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“The Country House,” humorous, thought-provoking dramedy

Roy  Berko

(Member:  Cleveland Critics Circle, American Theatre Critics Association)

Donald Margulies’ “The Country House” is a play of warmth, compassion and wit.  It is also a script of angst and frustrations.  Capping off the tale with a surprise ending, Margulies has created an old-fashioned drawing room play which tells a tale with humor and pathos.

Margulies, who won the Pulitzer Prize for Drama for his “Dinner With Friends,” has a way with words.  His characters, much like those of Anton Chekhov, carry on conversations filled with natural, rather than esoteric and poetic phrases.

Even though “The Country House” is filled with many supposed stage and television personages who often speak “theater talk,” the characters are not fake or forced.  They are real people, with real issues affected by their careers, life’s ups-and-downs, and confusing relationships.

“The Country House” takes place in the comfortable home of Anne Patterson, a well known, aging actress.  She is the grandé dame of a family bound by experiences and secrets, including tales of lovers and ex-lovers, who are united in mourning the recent death of Anne’s talented and revered daughter.

In the four-day span, the extended family wrestles with their personal and interpersonal issues.

Susie, Anne’s granddaughter, resents that her father, a well-known theatre and film producer, has brought his girlfriend to her mother’s former home.

Handsome Michael, a long time family friend, who is appearing at the nearby Williamstown Theatre Festival, has been invited to stay at the Keegan compound.  His reputation as a lothario, adds an element of sensual struggle among the women.

Elliot, Anne’s brother, a “failed” son and frustrated actor turned playwright, adds his personal drama to the goings on, as does Anne, herself.

The performance is nicely staged and paced by director Daniel Sullivan.  As secrets are revealed, and bonds are attacked, created, recreated, and broken, both humor and drama reign supreme, creating the needed interest to grab and hold the audience’s attention.  A series of individual sexually charged incidents concerning Susie, Anna and Nell, all with Michael, are delightfully conceived.  Especially effective is the play’s emotional ending.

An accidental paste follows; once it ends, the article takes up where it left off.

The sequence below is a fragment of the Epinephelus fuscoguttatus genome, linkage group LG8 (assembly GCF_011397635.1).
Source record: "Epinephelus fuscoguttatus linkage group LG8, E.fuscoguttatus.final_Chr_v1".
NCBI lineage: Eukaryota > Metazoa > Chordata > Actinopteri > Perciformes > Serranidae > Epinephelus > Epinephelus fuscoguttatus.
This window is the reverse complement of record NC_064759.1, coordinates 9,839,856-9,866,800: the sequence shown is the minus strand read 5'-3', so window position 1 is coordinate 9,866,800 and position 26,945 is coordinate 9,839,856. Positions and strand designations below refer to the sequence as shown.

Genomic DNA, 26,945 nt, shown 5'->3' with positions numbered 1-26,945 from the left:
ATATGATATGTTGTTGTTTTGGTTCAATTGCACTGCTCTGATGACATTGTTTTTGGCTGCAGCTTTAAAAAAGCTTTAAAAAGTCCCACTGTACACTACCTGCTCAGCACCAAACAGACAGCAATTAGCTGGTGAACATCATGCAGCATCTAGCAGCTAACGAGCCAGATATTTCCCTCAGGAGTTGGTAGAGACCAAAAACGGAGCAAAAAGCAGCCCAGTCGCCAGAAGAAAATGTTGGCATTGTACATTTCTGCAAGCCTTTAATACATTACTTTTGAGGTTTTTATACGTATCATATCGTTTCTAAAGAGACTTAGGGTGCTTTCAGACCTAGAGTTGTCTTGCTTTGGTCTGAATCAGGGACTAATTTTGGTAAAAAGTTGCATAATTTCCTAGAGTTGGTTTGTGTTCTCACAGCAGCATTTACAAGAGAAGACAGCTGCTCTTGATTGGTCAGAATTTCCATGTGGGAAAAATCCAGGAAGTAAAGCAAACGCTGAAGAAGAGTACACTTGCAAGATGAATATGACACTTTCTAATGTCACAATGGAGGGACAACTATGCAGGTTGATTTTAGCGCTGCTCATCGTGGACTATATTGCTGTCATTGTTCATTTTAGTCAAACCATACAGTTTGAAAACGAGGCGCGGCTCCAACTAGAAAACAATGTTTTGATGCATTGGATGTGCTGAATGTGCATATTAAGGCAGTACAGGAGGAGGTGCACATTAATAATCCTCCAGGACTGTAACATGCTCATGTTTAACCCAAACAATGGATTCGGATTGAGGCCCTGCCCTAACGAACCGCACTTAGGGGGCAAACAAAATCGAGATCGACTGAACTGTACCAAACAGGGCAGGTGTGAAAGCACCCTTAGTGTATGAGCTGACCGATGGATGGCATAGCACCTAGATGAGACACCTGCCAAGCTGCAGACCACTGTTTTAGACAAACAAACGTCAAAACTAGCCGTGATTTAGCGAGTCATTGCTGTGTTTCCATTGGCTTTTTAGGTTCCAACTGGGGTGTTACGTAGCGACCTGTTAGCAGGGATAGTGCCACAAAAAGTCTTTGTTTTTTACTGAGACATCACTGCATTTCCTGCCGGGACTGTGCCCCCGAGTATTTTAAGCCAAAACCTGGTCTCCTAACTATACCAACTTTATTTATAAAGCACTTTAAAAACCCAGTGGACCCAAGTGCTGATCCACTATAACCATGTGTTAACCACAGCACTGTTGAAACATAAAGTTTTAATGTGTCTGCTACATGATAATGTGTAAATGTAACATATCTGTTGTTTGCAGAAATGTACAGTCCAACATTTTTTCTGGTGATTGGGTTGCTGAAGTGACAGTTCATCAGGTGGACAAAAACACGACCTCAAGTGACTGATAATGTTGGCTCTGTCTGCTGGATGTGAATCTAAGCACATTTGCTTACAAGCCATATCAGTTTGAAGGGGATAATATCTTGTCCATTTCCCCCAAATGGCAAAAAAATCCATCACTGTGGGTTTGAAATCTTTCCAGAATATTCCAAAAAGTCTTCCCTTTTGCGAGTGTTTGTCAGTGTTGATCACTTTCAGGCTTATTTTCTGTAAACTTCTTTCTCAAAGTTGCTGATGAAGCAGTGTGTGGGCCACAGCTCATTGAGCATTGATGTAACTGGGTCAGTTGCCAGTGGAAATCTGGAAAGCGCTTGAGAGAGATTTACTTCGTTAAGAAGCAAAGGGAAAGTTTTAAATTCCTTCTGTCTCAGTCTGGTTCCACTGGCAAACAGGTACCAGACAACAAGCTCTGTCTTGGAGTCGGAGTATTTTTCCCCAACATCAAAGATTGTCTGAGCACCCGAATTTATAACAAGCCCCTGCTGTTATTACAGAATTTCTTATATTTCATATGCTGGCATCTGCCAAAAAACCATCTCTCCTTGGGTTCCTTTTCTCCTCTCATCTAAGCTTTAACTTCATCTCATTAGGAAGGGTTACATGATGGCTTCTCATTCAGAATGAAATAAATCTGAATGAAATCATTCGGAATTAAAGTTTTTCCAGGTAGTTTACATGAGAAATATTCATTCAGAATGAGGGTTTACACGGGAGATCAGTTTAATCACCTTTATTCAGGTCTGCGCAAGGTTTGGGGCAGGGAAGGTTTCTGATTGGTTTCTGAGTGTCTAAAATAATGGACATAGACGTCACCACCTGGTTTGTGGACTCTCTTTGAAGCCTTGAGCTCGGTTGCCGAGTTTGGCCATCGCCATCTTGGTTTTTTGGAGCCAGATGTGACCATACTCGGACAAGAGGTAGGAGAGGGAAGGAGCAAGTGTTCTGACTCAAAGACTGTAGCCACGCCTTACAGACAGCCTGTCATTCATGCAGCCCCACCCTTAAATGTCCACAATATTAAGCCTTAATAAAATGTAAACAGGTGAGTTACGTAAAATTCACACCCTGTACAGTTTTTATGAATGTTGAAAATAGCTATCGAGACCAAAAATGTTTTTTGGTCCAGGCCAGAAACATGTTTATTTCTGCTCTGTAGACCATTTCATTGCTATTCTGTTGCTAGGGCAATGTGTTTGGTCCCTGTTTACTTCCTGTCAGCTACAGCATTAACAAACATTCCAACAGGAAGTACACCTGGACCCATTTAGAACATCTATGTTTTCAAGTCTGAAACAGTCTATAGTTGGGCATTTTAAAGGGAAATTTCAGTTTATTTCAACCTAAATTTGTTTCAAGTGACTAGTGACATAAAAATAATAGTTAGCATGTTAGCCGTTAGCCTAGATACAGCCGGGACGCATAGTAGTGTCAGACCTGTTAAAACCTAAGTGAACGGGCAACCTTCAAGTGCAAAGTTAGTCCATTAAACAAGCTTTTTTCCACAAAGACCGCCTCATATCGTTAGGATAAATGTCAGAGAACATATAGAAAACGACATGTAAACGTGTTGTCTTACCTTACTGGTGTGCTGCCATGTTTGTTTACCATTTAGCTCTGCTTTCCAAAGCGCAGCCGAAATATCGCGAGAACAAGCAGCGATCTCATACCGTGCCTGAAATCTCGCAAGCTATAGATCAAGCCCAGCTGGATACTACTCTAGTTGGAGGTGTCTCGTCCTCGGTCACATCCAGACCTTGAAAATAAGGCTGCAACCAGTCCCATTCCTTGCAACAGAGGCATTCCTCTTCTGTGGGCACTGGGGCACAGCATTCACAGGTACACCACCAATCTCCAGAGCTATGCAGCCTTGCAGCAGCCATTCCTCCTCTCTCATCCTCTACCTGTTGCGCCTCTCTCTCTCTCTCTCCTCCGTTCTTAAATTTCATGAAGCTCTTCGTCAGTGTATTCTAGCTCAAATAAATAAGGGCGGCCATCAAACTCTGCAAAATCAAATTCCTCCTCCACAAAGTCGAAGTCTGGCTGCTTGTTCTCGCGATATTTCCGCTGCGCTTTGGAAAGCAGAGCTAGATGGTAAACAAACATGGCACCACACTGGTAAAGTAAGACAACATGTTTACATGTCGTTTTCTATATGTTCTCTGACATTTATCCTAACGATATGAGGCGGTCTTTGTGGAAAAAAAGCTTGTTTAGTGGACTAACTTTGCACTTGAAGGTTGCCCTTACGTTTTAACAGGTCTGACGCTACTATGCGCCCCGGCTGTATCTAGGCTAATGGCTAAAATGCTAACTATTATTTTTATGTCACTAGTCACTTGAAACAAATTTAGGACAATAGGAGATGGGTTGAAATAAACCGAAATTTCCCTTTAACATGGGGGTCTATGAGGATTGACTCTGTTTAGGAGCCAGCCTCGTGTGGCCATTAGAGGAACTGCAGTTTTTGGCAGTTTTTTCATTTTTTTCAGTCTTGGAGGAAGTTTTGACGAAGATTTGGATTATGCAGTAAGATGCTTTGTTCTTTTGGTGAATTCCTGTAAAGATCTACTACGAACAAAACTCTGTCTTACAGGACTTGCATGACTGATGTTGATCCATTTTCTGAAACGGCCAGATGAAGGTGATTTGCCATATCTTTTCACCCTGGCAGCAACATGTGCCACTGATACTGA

The transition between scenes is well choreographed, bridging the parts together, creating a whole, rather than segmented parts.

Technical aspects aid in developing the story.  A storm, complete with realistic thunder, lightening and rain, effectively places the right emotional dampness on the actions.  John Lee Beatty’s New England comfortable rustic living room, with a view of the outside, puts the action in the required realistic setting.

On her first entrance Blythe Danner received an ovation.  Interestingly, in the curtain call, the major applause was given to Sarah Steele and Eric Lange.  It wouldn’t surprise if both get best supporting actor Tony nominations.

That’s not to say Danner is ineffective.  The two-time Tony winner is excellent, but her role doesn’t have the emotional highs and lows that draws attention to the performer, no matter her skill level.  As written, Anna is a self-centered woman whose career is fading and who has lost her favorite child to cancer.  She has endured a year of grief and has chosen to live her real life in a controlled way, deciding to release her emotions on stage in her upcoming stage role in “Mrs. Warren’s Profession.”  Danner’s performance walks the line between awareness and depression with skill.

Steele has a fine sense of both comedic and dramatic timing.  She creates Susie into a sensitive young lady, far wiser than her young years.  The character is the fulcrum on which the play balances and Steele carries the load with creative effectiveness.

Lange shows great depth of angst as the self-and-other put-upon Elliot, who has turned to alcohol and drugs in his attempt to dull his insecurities.  His performance, especially in the final scene, is multi-textured and compelling.

Daniel Sunjata, who is known for his portrayal of the charismatic, often sinister undercover FBI agent, Paul Briggs, in television’s “Graceland,” handles the role of the sex-symbol celebrity, Michael, with ease and style.  Supposedly noted as a womanizer, he is, in fact chased by women, rather than visa versa.

David Rasche, as Anne’s son-in-law, and the husband of the recently dead Kathy, and Kate Jennings Grant, as his finance, Nell, give convincing performances.

Capsule judgement:   With its fine cast, including two potential Tony best supporting actor performances (Sarah Steele and Eric Lange), a Broadway legend (Blythe Danner), and a nicely textured story line, “The Country House” is a play well worth seeing. And, with its interesting story, single set, small cast, and good roles, it will get lots of productions at community theatres.


“The Country House,” is playing at The Samuel J. Friedman Theatre, 131 West 55th St (between 6th & 7th Avenues), through November 23, 2014.